Excellent Foppery of the World

  • Shakespeare–He Knows!

Clairvoyant goatish church let us who have ears to hear sit with the spell of our delivery by zodiac by the “ divine thrusting.” Let us leash our lobsters and be told the secrets of the seas.

This is the excellent foppery of the world, that, when we are sick in fortune,–often the surfeit of our own behavior,–we make guilty of our disasters the sun, the moon, and the stars: as if we were villains by necessity; fools by heavenly compulsion; knaves, thieves, and treachers, by spherical predominance; drunkards, liars, and adulterers, by an enforced obedience of planetary influence; and all that we are evil in, by a divine thrusting on: an admirable evasion of whoremaster man, to lay his goatish disposition to the charge of a star. –William Shakespeare, King Lear


  • Pledging Happiness

I pledge allegiance to myself and to the universe of what makes me happy, and to my freedoms for which they stand to make sure I’m at the center of all things me, with liberty and justice for me.


  • The Lost Amendment

One of the amendments that did not make it into the original Bill of Rights was the right to possess an IPOV. An IPOV is short for ‘Informed Point of View.” The Founders we’re puzzled by how to not only protect that right but to understand how it could be determined. One advocate argued that experience shaped an IPOV, another argued that knowledge led to its development, while others maintained that both experience and knowledge contributed to a more effective use of an IPOV.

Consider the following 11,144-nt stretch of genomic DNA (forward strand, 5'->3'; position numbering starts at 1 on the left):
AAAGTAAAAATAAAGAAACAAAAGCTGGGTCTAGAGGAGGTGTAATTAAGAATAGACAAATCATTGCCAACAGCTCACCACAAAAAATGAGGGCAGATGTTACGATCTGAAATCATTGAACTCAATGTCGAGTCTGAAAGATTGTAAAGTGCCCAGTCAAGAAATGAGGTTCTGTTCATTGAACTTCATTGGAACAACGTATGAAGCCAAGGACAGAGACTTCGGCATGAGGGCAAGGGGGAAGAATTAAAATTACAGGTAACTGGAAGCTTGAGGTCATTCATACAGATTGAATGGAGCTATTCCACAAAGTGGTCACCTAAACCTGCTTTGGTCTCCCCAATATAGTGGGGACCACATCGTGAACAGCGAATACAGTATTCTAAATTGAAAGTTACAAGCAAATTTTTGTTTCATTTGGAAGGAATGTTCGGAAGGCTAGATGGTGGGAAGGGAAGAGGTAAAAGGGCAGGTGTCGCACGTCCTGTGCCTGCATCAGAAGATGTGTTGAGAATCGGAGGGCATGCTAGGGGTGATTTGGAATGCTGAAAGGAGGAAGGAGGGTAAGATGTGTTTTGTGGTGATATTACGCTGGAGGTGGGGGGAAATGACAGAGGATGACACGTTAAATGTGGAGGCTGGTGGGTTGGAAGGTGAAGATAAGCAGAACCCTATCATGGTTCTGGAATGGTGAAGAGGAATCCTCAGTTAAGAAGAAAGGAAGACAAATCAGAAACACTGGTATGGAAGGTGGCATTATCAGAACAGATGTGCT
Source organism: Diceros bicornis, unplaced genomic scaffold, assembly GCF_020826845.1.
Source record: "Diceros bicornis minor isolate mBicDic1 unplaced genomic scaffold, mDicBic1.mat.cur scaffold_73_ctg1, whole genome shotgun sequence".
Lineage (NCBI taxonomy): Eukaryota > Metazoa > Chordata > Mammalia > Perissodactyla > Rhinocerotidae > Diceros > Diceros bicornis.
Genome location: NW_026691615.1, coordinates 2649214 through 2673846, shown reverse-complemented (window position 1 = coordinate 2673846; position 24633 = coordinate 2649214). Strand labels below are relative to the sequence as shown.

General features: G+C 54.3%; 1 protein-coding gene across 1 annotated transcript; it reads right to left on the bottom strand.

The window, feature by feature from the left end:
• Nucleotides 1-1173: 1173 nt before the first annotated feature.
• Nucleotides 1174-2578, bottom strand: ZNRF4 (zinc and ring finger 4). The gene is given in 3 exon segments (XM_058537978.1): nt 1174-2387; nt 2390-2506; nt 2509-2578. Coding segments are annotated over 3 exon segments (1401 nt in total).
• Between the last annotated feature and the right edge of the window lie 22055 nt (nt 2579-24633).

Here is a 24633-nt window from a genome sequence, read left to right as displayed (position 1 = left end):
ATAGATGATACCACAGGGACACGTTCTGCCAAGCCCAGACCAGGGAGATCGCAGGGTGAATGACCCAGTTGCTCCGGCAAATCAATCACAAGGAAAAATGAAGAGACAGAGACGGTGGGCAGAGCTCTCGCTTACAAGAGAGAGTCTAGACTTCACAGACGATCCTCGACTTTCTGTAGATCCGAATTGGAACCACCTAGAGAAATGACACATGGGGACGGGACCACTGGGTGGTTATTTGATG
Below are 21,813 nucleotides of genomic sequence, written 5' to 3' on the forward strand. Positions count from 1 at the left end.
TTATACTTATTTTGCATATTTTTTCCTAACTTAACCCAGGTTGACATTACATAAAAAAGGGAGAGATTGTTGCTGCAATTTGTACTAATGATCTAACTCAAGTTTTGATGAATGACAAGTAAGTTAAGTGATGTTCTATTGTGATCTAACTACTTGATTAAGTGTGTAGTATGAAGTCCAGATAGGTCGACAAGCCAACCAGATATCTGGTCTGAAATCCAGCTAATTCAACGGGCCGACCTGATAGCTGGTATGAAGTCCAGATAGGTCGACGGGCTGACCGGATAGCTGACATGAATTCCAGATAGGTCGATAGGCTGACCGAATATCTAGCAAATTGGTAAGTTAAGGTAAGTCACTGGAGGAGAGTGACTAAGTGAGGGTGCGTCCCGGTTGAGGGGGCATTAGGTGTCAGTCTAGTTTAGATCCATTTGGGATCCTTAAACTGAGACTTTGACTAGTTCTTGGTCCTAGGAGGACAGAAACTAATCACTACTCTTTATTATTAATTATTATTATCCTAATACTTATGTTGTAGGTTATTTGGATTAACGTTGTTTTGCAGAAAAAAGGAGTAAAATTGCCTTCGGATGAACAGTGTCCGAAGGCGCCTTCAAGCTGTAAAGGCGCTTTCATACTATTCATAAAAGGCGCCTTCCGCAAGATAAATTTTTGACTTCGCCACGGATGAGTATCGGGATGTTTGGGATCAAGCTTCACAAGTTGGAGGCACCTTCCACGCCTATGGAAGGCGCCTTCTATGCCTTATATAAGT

Those opposed to this amendment said that experience is fleeting and that knowledge is a dangerous thing. “Knowledge can kill a good idea,” one Founder asserted. Another said, “Knowledge doesn’t kill ideas, people with knowledge kill ideas.”

“That’s absurd!” another Founder objected. “Knowledge informs ideas. Without knowledge there are no ideas. No ideas, no informed point of view. People without an IPOV are hardly people at all.”

Voices in the Chamber of the Constitutional Convention rose in support, urging the gathering to support this amendment as a bonafide right.

“Just a minute, gentlemen. The brew our learned colleague and dear brother, Sam Adams, has concocted for our pleasure during these proceedings, look to it for some truth: Who here has the knowledge of its ingredients? Few of us, I take. If we were to know what is in this new Meade some of us would drink it not. In this case knowledge would impede our taste. Therefore, a little knowledge might go too far.”

The gathering stirred, being careful not to guzzle down what they did not understand.

“Well, fellow patriots. We’ve just won a war against the Crown and most of us fought while stewed. I say to hell with knowledge!” said Patrick Henry.

Most cheered Patrick Henry’s now famous Epistle to Drink, but a lone voice quieted the revelry. It was none other than Sam Adams, the very brewer of spirits present: “Gentle citizens, the way this amendment is presently written—‘Congress shall make no law prohibiting the People from acquiring an informed point of view’—maybe it can mitigated as follows: ‘Being necessary to the Idea pertaining to the idea of Idea, Knowledge well regulated shall not infringe on the right of the People from acquiring an Informed Point of View’. “

What seemed a reasonable compromise to the assembled statesman was tragically dashed when a drunken Minuteman accidentally shot Adams as he was hoisting a brew to his own invention.


  • Trump Rally

Woke up, got outta bed, “This is ‘Merica–” that’s what he said. Found my way downtown, I saw some smoke; somebody spoke and I saw it was steam. It was Trump and his stupid hat. He went on about this and that. Held the Bible up–was this a joke? Wake up, ‘Merica–have a Coke.